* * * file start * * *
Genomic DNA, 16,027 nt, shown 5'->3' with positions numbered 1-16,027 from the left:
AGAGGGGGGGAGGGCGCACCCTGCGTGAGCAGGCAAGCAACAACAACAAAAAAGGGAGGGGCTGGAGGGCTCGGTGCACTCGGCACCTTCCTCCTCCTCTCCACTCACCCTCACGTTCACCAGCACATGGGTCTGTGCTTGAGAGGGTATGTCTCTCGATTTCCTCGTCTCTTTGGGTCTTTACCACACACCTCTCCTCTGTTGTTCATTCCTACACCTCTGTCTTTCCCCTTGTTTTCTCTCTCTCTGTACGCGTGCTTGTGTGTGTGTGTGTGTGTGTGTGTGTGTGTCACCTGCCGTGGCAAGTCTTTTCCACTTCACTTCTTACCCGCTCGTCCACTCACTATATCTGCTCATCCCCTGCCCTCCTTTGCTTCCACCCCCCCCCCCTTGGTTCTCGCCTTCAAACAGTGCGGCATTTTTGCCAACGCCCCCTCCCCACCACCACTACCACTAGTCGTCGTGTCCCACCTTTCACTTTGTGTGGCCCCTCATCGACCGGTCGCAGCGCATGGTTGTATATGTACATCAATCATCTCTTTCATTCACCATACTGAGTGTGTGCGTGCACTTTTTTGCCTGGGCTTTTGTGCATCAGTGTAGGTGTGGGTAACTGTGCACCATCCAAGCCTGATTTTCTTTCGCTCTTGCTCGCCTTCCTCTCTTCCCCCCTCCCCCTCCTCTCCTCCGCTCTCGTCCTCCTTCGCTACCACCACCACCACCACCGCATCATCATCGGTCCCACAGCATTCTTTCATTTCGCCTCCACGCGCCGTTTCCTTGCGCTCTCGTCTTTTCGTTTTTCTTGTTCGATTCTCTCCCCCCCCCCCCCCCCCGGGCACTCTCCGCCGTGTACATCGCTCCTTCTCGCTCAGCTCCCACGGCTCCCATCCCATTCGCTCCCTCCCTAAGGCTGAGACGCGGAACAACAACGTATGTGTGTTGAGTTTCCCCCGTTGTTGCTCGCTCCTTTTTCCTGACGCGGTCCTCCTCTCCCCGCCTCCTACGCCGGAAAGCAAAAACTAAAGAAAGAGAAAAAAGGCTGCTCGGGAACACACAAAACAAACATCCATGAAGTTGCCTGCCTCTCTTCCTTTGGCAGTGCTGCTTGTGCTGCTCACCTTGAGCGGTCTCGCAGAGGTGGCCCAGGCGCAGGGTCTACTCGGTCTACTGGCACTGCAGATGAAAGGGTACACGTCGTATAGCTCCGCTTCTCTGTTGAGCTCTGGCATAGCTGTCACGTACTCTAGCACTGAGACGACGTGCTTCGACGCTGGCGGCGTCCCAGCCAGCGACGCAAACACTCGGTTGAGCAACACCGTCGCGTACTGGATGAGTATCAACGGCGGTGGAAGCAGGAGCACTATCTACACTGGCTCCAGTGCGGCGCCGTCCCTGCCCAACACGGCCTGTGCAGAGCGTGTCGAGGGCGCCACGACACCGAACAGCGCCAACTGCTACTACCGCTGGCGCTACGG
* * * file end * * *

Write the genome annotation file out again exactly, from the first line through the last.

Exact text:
Genomic DNA, 16,027 nt, shown 5'->3' with positions numbered 1-16,027 from the left:
AGAGGGGGGGAGGGCGCACCCTGCGTGAGCAGGCAAGCAACAACAACAAAAAAGGGAGGGGCTGGAGGGCTCGGTGCACTCGGCACCTTCCTCCTCCTCTCCACTCACCCTCACGTTCACCAGCACATGGGTCTGTGCTTGAGAGGGTATGTCTCTCGATTTCCTCGTCTCTTTGGGTCTTTACCACACACCTCTCCTCTGTTGTTCATTCCTACACCTCTGTCTTTCCCCTTGTTTTCTCTCTCTCTGTACGCGTGCTTGTGTGTGTGTGTGTGTGTGTGTGTGTGTGTCACCTGCCGTGGCAAGTCTTTTCCACTTCACTTCTTACCCGCTCGTCCACTCACTATATCTGCTCATCCCCTGCCCTCCTTTGCTTCCACCCCCCCCCCCTTGGTTCTCGCCTTCAAACAGTGCGGCATTTTTGCCAACGCCCCCTCCCCACCACCACTACCACTAGTCGTCGTGTCCCACCTTTCACTTTGTGTGGCCCCTCATCGACCGGTCGCAGCGCATGGTTGTATATGTACATCAATCATCTCTTTCATTCACCATACTGAGTGTGTGCGTGCACTTTTTTGCCTGGGCTTTTGTGCATCAGTGTAGGTGTGGGTAACTGTGCACCATCCAAGCCTGATTTTCTTTCGCTCTTGCTCGCCTTCCTCTCTTCCCCCCTCCCCCTCCTCTCCTCCGCTCTCGTCCTCCTTCGCTACCACCACCACCACCACCGCATCATCATCGGTCCCACAGCATTCTTTCATTTCGCCTCCACGCGCCGTTTCCTTGCGCTCTCGTCTTTTCGTTTTTCTTGTTCGATTCTCTCCCCCCCCCCCCCCCCCGGGCACTCTCCGCCGTGTACATCGCTCCTTCTCGCTCAGCTCCCACGGCTCCCATCCCATTCGCTCCCTCCCTAAGGCTGAGACGCGGAACAACAACGTATGTGTGTTGAGTTTCCCCCGTTGTTGCTCGCTCCTTTTTCCTGACGCGGTCCTCCTCTCCCCGCCTCCTACGCCGGAAAGCAAAAACTAAAGAAAGAGAAAAAAGGCTGCTCGGGAACACACAAAACAAACATCCATGAAGTTGCCTGCCTCTCTTCCTTTGGCAGTGCTGCTTGTGCTGCTCACCTTGAGCGGTCTCGCAGAGGTGGCCCAGGCGCAGGGTCTACTCGGTCTACTGGCACTGCAGATGAAAGGGTACACGTCGTATAGCTCCGCTTCTCTGTTGAGCTCTGGCATAGCTGTCACGTACTCTAGCACTGAGACGACGTGCTTCGACGCTGGCGGCGTCCCAGCCAGCGACGCAAACACTCGGTTGAGCAACACCGTCGCGTACTGGATGAGTATCAACGGCGGTGGAAGCAGGAGCACTATCTACACTGGCTCCAGTGCGGCGCCGTCCCTGCCCAACACGGCCTGTGCAGAGCGTGTCGAGGGCGCCACGACACCGAACAGCGCCAACTGCTACTACCGCTGGCGCTACGG